Acidic microenvironments created by bacterial clusters thriving in a polysaccharide matrix could be behind localized tooth decay. Jin Xiao of the University of Rochester Medical Center and Geelsu Hwang of the University of Pennsylvania with colleagues in the US mapped acidity changes across tooth enamel caused by the microstructure of dental plaque: a film of bacteria and the polysaccharide matrix they secrete. Using fluorescence microscopy, they studied the 3D architecture of plaque that formed on human enamel specimens exposed to sugar solutions. They also measured acidity levels and surface roughness on the enamel. Enamel exposed to sucrose revealed densely packed bacterial clusters surrounded by polysaccharide matrix, creating localized acidic environments and deep lesions on the enamel surface. Biofilms on enamel exposed to glucose or fructose did not form organized bacterial clusters.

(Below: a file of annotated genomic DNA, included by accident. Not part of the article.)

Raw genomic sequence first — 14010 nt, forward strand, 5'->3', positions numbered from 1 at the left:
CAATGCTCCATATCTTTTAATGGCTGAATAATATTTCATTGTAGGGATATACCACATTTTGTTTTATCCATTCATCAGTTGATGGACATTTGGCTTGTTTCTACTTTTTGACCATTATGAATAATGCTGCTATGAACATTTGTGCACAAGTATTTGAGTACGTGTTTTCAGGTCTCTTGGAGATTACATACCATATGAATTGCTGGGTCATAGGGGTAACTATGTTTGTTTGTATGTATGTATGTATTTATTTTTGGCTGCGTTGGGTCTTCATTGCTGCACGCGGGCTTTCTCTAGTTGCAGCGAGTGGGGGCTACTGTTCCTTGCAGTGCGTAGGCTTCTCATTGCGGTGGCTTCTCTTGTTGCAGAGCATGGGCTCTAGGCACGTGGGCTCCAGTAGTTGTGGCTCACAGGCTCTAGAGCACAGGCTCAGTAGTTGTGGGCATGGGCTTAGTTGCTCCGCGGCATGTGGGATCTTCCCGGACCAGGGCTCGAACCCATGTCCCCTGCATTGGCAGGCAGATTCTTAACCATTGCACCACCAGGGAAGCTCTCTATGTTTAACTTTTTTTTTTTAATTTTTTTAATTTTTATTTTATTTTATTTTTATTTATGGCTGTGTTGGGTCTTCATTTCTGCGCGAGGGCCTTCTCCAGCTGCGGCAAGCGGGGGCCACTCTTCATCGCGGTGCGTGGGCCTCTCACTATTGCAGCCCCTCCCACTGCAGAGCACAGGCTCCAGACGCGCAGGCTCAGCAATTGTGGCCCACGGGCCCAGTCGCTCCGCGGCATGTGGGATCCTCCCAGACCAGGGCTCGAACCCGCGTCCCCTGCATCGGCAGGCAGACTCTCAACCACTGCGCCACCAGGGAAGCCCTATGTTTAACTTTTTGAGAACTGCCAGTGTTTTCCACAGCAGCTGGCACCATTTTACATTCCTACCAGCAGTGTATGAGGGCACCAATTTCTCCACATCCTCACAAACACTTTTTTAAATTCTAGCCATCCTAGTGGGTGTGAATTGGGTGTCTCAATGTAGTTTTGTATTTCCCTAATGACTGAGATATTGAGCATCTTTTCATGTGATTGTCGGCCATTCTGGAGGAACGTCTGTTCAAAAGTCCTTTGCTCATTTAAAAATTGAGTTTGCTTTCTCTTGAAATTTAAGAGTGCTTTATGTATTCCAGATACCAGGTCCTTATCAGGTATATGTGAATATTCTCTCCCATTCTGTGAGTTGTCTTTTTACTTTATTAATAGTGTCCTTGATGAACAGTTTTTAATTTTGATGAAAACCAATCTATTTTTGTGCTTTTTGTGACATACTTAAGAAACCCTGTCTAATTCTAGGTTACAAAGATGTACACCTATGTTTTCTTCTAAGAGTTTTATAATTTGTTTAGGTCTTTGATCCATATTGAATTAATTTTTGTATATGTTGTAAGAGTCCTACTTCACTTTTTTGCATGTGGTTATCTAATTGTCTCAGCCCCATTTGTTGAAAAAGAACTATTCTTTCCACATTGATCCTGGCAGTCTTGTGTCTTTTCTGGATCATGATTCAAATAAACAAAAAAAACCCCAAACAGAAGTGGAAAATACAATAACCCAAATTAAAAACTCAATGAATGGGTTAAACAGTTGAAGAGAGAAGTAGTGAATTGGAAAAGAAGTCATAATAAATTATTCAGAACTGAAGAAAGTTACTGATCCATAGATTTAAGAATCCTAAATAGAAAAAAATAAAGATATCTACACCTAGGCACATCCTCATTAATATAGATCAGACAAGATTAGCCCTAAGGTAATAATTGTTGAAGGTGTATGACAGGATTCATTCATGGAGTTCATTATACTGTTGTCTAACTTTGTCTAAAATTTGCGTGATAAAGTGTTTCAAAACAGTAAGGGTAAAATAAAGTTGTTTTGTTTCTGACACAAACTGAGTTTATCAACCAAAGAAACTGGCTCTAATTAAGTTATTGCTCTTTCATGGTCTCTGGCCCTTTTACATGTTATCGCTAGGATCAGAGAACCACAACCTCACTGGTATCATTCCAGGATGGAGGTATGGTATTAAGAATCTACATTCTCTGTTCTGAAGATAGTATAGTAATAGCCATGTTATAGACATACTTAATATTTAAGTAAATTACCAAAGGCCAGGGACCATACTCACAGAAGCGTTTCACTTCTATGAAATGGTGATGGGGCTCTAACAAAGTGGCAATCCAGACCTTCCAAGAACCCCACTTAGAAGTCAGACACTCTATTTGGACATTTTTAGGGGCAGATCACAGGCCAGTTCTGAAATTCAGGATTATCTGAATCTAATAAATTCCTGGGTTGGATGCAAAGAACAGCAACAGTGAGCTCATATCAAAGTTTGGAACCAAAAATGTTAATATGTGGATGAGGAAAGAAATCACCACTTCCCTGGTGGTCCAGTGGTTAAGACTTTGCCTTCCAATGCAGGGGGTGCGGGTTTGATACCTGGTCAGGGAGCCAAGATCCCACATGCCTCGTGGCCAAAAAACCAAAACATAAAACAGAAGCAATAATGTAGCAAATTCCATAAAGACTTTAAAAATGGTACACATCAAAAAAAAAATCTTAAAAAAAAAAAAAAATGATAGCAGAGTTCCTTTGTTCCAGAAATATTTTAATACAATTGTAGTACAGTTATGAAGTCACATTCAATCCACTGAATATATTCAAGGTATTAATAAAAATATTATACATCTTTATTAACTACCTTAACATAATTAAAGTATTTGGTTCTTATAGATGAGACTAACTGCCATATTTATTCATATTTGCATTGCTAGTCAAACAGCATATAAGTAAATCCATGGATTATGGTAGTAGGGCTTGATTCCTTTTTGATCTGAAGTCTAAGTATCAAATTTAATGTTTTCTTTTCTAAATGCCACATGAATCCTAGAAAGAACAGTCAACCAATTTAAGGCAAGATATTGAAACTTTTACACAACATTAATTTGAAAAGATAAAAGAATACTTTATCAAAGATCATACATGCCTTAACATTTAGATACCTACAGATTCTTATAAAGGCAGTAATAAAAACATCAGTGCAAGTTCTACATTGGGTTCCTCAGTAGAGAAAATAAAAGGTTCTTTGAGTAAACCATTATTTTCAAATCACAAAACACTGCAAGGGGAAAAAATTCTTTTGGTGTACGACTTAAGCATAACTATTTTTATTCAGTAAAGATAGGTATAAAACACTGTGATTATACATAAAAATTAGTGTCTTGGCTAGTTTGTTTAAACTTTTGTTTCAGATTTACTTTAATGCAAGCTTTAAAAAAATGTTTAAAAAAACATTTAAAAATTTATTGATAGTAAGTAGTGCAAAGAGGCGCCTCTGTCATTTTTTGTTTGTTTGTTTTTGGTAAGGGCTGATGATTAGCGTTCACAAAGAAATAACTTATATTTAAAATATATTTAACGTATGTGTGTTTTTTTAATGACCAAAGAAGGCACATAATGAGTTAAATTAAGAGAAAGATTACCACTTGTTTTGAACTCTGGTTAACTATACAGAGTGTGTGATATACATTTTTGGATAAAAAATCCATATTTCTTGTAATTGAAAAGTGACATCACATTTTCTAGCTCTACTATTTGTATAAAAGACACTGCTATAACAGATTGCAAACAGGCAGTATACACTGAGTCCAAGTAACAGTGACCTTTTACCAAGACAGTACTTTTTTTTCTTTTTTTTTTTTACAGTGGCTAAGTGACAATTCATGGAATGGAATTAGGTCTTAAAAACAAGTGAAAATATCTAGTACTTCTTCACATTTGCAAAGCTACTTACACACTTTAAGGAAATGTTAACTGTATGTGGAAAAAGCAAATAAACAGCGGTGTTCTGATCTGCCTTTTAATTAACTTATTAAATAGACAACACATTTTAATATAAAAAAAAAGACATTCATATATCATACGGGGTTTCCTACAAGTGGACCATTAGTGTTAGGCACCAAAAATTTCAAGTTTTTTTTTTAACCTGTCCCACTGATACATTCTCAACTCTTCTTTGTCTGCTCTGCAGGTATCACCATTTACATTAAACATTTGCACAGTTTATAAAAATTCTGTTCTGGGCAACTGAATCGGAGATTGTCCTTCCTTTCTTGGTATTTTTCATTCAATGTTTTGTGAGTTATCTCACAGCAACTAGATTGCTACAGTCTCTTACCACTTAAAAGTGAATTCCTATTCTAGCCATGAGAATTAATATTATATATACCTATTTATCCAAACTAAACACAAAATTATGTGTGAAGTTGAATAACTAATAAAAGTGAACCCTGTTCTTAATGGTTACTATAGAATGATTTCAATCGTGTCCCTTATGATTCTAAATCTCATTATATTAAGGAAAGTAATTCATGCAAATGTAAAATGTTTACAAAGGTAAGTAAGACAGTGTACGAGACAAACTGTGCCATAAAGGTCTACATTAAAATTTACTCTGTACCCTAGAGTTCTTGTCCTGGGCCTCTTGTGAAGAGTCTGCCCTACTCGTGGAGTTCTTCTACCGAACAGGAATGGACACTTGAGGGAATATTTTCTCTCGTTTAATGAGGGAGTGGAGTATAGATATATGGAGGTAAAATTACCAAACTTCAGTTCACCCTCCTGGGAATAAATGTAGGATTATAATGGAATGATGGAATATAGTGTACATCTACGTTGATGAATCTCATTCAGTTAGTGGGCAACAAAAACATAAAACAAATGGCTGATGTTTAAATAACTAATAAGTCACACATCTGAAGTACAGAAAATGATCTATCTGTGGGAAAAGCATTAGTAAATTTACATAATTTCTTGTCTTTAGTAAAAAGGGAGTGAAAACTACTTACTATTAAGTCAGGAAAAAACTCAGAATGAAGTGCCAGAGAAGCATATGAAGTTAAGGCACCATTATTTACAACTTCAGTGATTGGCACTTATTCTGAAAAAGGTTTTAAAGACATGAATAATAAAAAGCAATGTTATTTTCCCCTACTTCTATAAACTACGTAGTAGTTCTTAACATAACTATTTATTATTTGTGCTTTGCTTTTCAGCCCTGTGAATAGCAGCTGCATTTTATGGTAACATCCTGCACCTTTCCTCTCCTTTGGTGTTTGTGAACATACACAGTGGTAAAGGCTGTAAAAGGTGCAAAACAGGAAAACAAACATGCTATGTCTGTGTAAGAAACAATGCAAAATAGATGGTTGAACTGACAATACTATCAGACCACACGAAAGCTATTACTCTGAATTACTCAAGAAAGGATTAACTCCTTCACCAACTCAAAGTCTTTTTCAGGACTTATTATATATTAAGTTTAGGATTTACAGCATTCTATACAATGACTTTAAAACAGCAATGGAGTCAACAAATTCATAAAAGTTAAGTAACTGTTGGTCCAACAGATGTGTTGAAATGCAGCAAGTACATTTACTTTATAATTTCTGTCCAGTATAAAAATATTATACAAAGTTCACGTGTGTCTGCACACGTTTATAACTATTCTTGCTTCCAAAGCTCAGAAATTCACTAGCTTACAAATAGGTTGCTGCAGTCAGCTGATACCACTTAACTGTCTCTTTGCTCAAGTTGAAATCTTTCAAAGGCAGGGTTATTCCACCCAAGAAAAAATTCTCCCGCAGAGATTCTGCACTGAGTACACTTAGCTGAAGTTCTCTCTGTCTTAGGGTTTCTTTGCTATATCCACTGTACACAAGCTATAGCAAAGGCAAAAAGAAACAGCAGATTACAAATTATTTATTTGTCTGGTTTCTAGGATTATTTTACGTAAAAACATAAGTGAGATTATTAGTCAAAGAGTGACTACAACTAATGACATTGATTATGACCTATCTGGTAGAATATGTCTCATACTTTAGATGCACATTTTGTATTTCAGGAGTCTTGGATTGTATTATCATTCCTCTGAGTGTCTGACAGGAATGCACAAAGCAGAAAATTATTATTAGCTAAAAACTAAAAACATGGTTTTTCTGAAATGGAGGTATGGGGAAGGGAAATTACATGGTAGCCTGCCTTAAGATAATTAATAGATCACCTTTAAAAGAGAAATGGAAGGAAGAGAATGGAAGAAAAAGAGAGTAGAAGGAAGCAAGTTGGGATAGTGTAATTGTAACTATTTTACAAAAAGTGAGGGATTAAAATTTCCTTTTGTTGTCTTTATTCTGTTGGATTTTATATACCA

Jin Xiao, Anderson T Hara, Dongyeop Kim, Domenick T Zero, Hyun Koo et al.